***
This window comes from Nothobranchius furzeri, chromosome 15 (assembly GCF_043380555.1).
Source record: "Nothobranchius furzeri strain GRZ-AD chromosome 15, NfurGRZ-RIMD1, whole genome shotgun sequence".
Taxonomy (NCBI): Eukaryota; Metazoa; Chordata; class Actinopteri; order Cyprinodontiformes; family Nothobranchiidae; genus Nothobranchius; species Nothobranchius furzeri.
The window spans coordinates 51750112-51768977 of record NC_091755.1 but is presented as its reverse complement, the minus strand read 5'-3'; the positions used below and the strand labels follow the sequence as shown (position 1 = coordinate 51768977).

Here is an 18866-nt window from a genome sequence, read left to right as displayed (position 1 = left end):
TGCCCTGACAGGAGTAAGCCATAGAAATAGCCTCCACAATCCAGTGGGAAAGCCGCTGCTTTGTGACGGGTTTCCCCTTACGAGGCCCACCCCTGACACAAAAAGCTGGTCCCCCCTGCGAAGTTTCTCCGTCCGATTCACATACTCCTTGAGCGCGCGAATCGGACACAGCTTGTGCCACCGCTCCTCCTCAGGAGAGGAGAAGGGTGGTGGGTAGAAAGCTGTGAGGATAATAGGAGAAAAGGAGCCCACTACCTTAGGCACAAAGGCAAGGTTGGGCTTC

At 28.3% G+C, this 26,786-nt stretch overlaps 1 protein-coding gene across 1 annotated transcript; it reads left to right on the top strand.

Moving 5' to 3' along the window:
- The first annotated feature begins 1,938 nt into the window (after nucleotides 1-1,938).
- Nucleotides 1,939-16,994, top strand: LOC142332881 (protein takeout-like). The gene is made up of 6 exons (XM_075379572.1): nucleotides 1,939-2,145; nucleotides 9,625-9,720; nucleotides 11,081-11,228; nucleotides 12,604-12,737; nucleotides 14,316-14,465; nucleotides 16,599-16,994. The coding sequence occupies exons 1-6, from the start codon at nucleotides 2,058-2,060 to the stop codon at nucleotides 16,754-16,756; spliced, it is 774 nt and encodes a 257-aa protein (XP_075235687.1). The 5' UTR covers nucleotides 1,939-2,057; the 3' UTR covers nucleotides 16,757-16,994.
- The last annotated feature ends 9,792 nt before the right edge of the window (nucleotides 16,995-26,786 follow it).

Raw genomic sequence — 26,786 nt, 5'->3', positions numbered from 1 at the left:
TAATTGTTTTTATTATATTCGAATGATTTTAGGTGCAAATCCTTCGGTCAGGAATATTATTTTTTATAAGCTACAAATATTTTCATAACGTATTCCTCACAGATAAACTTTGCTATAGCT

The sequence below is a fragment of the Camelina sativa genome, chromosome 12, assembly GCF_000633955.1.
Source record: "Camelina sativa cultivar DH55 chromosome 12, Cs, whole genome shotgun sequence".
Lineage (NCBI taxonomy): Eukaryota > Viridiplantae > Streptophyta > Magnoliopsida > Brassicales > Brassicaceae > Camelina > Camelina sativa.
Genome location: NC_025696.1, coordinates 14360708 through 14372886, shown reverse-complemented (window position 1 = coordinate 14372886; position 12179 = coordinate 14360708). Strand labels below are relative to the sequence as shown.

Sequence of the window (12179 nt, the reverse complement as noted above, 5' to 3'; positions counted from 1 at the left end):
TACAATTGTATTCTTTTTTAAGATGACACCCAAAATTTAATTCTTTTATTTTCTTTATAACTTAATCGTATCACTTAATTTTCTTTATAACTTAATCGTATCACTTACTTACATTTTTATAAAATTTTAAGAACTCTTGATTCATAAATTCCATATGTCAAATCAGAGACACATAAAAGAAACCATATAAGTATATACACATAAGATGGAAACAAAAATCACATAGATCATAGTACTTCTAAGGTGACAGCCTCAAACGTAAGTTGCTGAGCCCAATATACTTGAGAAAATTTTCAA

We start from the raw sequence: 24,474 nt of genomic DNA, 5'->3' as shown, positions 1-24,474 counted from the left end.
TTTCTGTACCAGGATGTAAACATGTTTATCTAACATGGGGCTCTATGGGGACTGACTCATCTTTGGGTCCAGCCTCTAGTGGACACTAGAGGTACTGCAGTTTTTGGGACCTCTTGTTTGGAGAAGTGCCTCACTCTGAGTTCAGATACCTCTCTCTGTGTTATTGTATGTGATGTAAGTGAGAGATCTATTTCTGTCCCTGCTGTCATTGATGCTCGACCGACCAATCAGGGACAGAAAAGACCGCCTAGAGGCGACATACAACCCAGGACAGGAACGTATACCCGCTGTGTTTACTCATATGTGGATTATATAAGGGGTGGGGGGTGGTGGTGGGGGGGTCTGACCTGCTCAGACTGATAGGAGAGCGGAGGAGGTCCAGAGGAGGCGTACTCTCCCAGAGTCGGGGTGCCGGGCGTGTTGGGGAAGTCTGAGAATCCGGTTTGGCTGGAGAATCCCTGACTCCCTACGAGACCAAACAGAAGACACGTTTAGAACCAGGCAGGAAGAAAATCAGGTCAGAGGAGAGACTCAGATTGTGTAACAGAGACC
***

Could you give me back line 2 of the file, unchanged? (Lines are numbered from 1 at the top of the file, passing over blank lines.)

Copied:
Source record: "Nothobranchius furzeri strain GRZ-AD chromosome 15, NfurGRZ-RIMD1, whole genome shotgun sequence".